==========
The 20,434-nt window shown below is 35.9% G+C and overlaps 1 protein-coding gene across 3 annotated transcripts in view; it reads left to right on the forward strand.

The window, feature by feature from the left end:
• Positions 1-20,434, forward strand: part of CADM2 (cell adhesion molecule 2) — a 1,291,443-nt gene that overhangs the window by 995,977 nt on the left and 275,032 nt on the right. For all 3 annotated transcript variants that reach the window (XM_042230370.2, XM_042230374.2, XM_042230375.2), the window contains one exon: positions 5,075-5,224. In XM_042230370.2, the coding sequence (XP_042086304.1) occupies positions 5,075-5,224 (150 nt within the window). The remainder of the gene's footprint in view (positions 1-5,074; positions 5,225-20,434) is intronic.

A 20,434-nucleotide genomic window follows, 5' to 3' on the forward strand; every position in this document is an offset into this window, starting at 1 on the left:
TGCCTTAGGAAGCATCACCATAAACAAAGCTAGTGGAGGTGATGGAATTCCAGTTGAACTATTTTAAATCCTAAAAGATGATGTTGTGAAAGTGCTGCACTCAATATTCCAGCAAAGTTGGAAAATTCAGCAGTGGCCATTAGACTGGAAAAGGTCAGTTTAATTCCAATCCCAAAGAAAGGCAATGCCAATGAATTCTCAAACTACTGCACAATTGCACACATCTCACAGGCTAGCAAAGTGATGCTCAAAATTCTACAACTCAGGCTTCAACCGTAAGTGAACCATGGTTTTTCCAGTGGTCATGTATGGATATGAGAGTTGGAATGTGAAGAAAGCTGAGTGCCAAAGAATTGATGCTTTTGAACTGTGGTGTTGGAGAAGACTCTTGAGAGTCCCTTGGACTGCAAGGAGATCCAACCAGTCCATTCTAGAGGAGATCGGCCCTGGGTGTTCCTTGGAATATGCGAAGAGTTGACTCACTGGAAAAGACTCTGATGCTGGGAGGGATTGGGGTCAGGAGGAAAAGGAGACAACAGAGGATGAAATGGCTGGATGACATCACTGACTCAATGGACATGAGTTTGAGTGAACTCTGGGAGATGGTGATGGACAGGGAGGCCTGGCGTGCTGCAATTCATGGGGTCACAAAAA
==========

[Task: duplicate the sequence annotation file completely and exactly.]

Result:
The 20,434-nt window shown below is 35.9% G+C and overlaps 1 protein-coding gene across 3 annotated transcripts in view; it reads left to right on the forward strand.

The window, feature by feature from the left end:
• Positions 1-20,434, forward strand: part of CADM2 (cell adhesion molecule 2) — a 1,291,443-nt gene that overhangs the window by 995,977 nt on the left and 275,032 nt on the right. For all 3 annotated transcript variants that reach the window (XM_042230370.2, XM_042230374.2, XM_042230375.2), the window contains one exon: positions 5,075-5,224. In XM_042230370.2, the coding sequence (XP_042086304.1) occupies positions 5,075-5,224 (150 nt within the window). The remainder of the gene's footprint in view (positions 1-5,074; positions 5,225-20,434) is intronic.

A 20,434-nucleotide genomic window follows, 5' to 3' on the forward strand; every position in this document is an offset into this window, starting at 1 on the left:
TGCCTTAGGAAGCATCACCATAAACAAAGCTAGTGGAGGTGATGGAATTCCAGTTGAACTATTTTAAATCCTAAAAGATGATGTTGTGAAAGTGCTGCACTCAATATTCCAGCAAAGTTGGAAAATTCAGCAGTGGCCATTAGACTGGAAAAGGTCAGTTTAATTCCAATCCCAAAGAAAGGCAATGCCAATGAATTCTCAAACTACTGCACAATTGCACACATCTCACAGGCTAGCAAAGTGATGCTCAAAATTCTACAACTCAGGCTTCAACCGTAAGTGAACCATGGTTTTTCCAGTGGTCATGTATGGATATGAGAGTTGGAATGTGAAGAAAGCTGAGTGCCAAAGAATTGATGCTTTTGAACTGTGGTGTTGGAGAAGACTCTTGAGAGTCCCTTGGACTGCAAGGAGATCCAACCAGTCCATTCTAGAGGAGATCGGCCCTGGGTGTTCCTTGGAATATGCGAAGAGTTGACTCACTGGAAAAGACTCTGATGCTGGGAGGGATTGGGGTCAGGAGGAAAAGGAGACAACAGAGGATGAAATGGCTGGATGACATCACTGACTCAATGGACATGAGTTTGAGTGAACTCTGGGAGATGGTGATGGACAGGGAGGCCTGGCGTGCTGCAATTCATGGGGTCACAAAAA